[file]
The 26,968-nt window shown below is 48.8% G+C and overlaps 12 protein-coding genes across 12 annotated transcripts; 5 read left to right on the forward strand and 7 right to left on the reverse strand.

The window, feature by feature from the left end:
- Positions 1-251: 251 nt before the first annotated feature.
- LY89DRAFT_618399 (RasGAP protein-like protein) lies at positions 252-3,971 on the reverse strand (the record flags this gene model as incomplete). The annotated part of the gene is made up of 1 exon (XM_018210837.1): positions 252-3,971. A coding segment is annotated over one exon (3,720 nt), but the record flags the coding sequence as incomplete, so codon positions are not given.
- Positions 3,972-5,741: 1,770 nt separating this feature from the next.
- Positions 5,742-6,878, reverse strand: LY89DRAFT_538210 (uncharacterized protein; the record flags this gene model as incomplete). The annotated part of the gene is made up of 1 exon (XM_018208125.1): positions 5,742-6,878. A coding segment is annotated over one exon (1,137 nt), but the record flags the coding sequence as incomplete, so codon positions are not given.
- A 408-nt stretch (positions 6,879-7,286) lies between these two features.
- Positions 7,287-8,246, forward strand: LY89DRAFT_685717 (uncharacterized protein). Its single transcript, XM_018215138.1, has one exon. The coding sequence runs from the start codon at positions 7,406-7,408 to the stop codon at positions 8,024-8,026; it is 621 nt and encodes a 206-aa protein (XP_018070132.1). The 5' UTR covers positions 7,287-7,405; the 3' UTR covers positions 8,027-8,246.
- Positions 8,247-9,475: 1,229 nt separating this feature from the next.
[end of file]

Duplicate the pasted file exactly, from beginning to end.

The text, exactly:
The 26,968-nt window shown below is 48.8% G+C and overlaps 12 protein-coding genes across 12 annotated transcripts; 5 read left to right on the forward strand and 7 right to left on the reverse strand.

The window, feature by feature from the left end:
- Positions 1-251: 251 nt before the first annotated feature.
- LY89DRAFT_618399 (RasGAP protein-like protein) lies at positions 252-3,971 on the reverse strand (the record flags this gene model as incomplete). The annotated part of the gene is made up of 1 exon (XM_018210837.1): positions 252-3,971. A coding segment is annotated over one exon (3,720 nt), but the record flags the coding sequence as incomplete, so codon positions are not given.
- Positions 3,972-5,741: 1,770 nt separating this feature from the next.
- Positions 5,742-6,878, reverse strand: LY89DRAFT_538210 (uncharacterized protein; the record flags this gene model as incomplete). The annotated part of the gene is made up of 1 exon (XM_018208125.1): positions 5,742-6,878. A coding segment is annotated over one exon (1,137 nt), but the record flags the coding sequence as incomplete, so codon positions are not given.
- A 408-nt stretch (positions 6,879-7,286) lies between these two features.
- Positions 7,287-8,246, forward strand: LY89DRAFT_685717 (uncharacterized protein). Its single transcript, XM_018215138.1, has one exon. The coding sequence runs from the start codon at positions 7,406-7,408 to the stop codon at positions 8,024-8,026; it is 621 nt and encodes a 206-aa protein (XP_018070132.1). The 5' UTR covers positions 7,287-7,405; the 3' UTR covers positions 8,027-8,246.
- Positions 8,247-9,475: 1,229 nt separating this feature from the next.